The rule in our house was that you couldn’t go downstairs until Mom and Dad were awake. And, once they were awake, you had to wait for them to set up the cameras (including video) so they could capture that moment when we first saw all of the presents piled under the tree. Every year we played along. No matter how old I got, I still savored that moments.

Before we would head downstairs, we would “do our stockings,” which hung on the cardboard mantle. Oh, you read correctly. We didn’t have a fireplace in our house, so my parents purchased a three-dimensional cardboard fireplace, that they would lug out of the attic each year and affix to the wall, so we could hang our stocking by the chimney with care. I still don’t know how that thing survived more than a dozen Christmases with stockings weighing in at a combined thirty pounds easily. It truly is a Christmas miracle.

Now, while we had to wait to get near the tree on Christmas morning, our dog Fritz had the run of the house. Which is why when he peed on baby Jesus, in the manger, I wrote a story about it (career foreshadowing). My Mom reminded me, as I was writing this story, of the night nearly 32 years ago when she and my father went to my back school night, sat down at my little desk, and had the opportunity to read the Christmas story I wrote. Apparently, Fritz’s manger-peeing-extravaganza was the focal point. Hey, drama sells.

As I got older, and started buying Christmas presents (that you couldn’t find at the elementary school bookmobile), I truly began to appreciate the spirit of the season. I love to give. (I’m not 100% onboard with it’s better to give than receive, but I tip the scales on giving, if I do say so myself.)

So, for my first grown-up Christmas, I was excited to buy gifts for the members of my extended family. I picked out a really luxurious pair of satin pajamas for my Grandmother. When she opened the box she appeared surprised. She slowly pulled the pants and the top from their wrapping, and looked at me and said, “This is beautiful Cour, but I don’t know where I would wear it.” I looked right back at her and said, “How about … to bed.” That is one moment I wish we had captured on film.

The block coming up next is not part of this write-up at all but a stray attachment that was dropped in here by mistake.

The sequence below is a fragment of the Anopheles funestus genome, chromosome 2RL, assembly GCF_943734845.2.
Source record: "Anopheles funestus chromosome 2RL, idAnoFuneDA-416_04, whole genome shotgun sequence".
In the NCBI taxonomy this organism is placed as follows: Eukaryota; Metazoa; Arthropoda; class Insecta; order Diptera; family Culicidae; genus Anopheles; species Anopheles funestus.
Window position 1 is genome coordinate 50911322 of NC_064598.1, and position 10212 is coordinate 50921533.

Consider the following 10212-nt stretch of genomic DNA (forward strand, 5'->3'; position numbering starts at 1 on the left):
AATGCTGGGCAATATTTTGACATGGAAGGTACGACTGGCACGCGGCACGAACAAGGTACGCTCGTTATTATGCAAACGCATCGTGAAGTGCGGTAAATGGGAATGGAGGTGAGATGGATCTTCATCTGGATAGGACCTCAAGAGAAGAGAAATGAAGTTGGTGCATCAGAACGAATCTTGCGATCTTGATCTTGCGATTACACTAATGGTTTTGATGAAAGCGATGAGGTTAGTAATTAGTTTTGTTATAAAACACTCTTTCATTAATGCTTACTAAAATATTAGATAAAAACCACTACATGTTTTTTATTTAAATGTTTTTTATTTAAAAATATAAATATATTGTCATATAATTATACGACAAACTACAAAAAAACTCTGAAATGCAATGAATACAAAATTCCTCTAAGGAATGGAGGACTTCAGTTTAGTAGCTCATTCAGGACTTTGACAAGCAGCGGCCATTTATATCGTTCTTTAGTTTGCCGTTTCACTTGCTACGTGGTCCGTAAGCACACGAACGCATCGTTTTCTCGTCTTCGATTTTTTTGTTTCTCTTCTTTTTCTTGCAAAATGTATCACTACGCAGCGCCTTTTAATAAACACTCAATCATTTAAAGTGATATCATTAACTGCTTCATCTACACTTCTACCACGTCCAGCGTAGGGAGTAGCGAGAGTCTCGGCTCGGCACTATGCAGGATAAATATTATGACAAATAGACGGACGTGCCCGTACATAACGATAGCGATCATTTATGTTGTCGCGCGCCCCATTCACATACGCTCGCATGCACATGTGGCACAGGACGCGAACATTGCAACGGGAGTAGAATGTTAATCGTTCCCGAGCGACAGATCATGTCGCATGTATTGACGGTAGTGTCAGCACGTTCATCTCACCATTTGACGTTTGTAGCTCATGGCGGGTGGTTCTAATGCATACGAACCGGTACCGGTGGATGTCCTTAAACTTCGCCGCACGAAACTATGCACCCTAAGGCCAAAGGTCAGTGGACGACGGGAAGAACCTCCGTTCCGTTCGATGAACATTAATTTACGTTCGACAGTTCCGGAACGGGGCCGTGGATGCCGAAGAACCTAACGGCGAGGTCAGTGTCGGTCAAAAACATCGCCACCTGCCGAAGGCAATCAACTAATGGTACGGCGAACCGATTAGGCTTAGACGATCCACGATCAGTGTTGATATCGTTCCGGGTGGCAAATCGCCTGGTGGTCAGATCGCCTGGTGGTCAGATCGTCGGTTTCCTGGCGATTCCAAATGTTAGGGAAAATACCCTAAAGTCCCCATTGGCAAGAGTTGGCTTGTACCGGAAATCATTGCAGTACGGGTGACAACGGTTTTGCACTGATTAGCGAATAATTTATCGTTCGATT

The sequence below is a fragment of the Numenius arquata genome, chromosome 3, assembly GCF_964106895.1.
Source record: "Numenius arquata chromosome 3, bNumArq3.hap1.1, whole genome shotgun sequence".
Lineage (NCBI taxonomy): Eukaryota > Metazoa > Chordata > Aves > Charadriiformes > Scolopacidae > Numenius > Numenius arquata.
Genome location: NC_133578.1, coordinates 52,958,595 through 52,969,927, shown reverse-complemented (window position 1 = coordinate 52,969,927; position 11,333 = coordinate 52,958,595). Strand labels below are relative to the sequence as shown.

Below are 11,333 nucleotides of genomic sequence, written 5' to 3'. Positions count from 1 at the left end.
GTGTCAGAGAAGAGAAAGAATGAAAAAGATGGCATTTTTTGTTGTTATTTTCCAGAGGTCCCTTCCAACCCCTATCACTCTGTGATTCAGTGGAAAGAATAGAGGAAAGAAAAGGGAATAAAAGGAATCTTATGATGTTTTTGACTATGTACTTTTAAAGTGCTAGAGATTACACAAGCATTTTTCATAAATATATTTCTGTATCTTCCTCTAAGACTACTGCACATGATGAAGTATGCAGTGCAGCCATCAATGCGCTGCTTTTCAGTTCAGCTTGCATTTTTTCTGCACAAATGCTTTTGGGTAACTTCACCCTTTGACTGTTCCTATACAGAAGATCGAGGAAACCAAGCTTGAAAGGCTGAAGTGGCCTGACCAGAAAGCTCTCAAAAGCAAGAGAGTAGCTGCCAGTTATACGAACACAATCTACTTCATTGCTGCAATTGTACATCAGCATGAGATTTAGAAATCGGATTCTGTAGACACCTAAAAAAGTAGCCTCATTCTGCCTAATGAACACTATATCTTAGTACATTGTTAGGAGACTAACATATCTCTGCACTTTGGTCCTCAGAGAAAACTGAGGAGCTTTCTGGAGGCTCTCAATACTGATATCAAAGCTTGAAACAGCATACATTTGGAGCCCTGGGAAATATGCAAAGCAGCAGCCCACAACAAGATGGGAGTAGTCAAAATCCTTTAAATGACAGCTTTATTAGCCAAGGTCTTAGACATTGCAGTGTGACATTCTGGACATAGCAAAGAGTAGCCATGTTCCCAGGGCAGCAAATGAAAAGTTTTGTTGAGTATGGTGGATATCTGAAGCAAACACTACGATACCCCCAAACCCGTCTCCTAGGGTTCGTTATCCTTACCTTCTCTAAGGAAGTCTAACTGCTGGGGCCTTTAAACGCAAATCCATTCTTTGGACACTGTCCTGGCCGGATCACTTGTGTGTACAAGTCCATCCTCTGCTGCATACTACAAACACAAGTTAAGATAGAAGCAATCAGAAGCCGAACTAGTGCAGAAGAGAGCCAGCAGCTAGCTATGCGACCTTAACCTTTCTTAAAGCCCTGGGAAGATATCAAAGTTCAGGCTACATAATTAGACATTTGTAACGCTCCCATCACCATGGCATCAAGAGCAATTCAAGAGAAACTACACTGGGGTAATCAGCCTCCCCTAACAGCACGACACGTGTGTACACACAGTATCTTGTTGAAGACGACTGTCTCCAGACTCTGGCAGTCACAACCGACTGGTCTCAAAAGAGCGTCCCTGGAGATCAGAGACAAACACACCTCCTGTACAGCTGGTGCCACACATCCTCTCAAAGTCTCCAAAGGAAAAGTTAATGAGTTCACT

In a time when our photo albums are posted on Facebook, I miss the days when a picture wasn’t taken from a phone, when you only saved the good ones, when you wrote the event and date on the back, and cherished the picture until the edges were tattered.

Today, as I flip through our old family photos albums, I realize that no matter what year the picture was taken, the story and the characters are the same. I know that … In the dining room there is a green Jell-O mold with maraschino cherries courtesy of Aunt Madeleine. One of the men of the family is in a bedroom somewhere struggling into the decades old Santa suit. The older cousins might be playing drinking games. And, everyone else is gathered around the tree, singing carols awaiting Santa’s arrival.

Christmas is a season of tradition. Quirks and all, every family has a story -- of family traditions that you should never let go.